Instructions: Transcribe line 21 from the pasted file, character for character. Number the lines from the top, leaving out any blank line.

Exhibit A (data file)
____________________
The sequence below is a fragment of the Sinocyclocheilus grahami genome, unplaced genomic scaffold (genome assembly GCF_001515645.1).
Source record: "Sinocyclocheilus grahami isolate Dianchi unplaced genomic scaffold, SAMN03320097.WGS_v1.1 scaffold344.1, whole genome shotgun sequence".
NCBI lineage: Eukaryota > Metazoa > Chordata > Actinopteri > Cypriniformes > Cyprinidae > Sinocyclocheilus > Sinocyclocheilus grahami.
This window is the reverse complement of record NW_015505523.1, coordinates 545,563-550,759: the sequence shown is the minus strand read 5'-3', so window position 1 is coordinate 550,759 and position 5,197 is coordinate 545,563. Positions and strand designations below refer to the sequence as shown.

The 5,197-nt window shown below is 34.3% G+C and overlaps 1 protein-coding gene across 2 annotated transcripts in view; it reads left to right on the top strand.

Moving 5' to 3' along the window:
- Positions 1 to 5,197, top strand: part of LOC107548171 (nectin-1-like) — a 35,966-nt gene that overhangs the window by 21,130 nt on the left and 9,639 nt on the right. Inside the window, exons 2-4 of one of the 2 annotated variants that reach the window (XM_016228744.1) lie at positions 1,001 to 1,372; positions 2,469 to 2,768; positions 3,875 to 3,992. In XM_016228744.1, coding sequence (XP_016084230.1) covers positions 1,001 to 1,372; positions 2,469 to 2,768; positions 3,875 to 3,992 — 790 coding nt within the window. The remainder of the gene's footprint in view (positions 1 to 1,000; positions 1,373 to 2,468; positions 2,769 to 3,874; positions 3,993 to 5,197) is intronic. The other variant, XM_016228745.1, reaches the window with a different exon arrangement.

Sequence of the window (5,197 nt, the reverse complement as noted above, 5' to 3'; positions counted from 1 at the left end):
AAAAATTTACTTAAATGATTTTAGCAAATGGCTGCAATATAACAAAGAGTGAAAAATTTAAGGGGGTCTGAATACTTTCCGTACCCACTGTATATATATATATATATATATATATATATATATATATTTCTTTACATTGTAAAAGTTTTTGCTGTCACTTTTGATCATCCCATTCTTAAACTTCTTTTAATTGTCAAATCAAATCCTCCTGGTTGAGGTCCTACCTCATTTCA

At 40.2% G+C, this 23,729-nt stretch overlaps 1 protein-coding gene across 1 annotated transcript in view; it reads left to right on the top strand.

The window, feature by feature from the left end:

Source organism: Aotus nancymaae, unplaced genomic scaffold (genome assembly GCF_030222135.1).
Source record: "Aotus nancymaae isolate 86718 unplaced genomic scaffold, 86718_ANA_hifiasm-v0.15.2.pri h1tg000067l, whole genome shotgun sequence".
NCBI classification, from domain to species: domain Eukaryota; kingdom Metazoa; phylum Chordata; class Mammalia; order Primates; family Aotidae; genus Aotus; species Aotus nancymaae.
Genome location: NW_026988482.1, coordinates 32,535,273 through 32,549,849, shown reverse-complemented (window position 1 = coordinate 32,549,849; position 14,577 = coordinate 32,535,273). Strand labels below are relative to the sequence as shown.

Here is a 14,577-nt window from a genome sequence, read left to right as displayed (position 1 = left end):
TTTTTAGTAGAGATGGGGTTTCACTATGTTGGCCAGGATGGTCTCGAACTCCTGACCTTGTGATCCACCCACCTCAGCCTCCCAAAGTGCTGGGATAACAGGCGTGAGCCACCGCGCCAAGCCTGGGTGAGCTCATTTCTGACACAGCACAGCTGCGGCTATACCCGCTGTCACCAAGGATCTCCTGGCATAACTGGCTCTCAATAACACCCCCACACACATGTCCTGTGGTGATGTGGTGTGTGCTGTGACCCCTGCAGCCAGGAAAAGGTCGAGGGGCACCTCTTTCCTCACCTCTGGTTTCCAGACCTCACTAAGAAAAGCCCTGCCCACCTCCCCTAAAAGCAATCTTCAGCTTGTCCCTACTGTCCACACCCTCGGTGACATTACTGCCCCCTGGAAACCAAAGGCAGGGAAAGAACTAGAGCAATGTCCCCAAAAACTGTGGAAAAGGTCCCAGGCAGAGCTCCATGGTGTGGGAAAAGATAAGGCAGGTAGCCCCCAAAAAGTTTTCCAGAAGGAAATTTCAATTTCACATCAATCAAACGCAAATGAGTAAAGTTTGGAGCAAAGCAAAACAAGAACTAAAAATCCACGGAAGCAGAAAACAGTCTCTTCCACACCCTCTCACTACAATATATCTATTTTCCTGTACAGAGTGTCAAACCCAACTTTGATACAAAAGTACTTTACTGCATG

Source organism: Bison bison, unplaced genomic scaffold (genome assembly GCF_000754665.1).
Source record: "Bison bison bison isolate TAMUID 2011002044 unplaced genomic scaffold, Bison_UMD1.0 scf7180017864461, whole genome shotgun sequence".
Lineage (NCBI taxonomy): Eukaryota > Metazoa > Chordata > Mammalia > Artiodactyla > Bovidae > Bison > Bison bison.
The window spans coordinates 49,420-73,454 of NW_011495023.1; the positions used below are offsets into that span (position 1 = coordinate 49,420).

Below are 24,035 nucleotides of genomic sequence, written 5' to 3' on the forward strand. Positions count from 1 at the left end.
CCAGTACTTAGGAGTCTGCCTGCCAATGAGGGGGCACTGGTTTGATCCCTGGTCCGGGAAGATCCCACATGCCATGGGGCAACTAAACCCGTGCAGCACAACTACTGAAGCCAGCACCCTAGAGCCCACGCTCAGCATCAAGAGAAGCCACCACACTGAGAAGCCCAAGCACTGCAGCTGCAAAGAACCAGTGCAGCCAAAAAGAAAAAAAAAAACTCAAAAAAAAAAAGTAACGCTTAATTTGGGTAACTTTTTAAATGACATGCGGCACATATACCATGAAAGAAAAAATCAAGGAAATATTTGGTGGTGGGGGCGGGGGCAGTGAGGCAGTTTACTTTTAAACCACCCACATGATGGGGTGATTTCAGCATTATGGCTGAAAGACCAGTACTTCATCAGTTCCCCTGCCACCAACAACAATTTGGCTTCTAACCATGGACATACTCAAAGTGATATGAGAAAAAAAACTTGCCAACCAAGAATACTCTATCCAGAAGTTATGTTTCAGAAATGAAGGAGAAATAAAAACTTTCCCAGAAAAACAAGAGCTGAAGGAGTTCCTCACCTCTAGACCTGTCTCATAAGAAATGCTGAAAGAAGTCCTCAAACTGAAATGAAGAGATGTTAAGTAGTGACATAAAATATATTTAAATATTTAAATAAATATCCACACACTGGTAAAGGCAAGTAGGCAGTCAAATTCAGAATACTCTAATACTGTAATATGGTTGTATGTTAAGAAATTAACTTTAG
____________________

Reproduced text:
The window spans coordinates 49,420-73,454 of NW_011495023.1; the positions used below are offsets into that span (position 1 = coordinate 49,420).